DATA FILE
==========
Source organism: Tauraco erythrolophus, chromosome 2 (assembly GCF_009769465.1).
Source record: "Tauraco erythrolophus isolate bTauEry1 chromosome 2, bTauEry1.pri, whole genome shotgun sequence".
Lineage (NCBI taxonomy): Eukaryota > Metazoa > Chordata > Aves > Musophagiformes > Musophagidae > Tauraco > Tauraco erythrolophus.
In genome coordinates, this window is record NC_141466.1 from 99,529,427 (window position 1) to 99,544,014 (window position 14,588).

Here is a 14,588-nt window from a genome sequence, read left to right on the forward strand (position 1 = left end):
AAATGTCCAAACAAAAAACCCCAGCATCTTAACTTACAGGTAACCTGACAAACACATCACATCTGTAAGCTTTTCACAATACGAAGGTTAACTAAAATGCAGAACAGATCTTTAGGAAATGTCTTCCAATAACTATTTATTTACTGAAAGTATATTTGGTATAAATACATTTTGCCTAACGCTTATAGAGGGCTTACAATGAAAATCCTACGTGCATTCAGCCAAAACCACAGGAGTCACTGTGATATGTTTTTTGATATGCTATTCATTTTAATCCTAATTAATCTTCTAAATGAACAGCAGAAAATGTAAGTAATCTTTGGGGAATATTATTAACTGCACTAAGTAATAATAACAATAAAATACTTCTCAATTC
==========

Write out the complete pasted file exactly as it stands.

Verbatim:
Source organism: Tauraco erythrolophus, chromosome 2 (assembly GCF_009769465.1).
Source record: "Tauraco erythrolophus isolate bTauEry1 chromosome 2, bTauEry1.pri, whole genome shotgun sequence".
Lineage (NCBI taxonomy): Eukaryota > Metazoa > Chordata > Aves > Musophagiformes > Musophagidae > Tauraco > Tauraco erythrolophus.
In genome coordinates, this window is record NC_141466.1 from 99,529,427 (window position 1) to 99,544,014 (window position 14,588).

Here is a 14,588-nt window from a genome sequence, read left to right on the forward strand (position 1 = left end):
AAATGTCCAAACAAAAAACCCCAGCATCTTAACTTACAGGTAACCTGACAAACACATCACATCTGTAAGCTTTTCACAATACGAAGGTTAACTAAAATGCAGAACAGATCTTTAGGAAATGTCTTCCAATAACTATTTATTTACTGAAAGTATATTTGGTATAAATACATTTTGCCTAACGCTTATAGAGGGCTTACAATGAAAATCCTACGTGCATTCAGCCAAAACCACAGGAGTCACTGTGATATGTTTTTTGATATGCTATTCATTTTAATCCTAATTAATCTTCTAAATGAACAGCAGAAAATGTAAGTAATCTTTGGGGAATATTATTAACTGCACTAAGTAATAATAACAATAAAATACTTCTCAATTC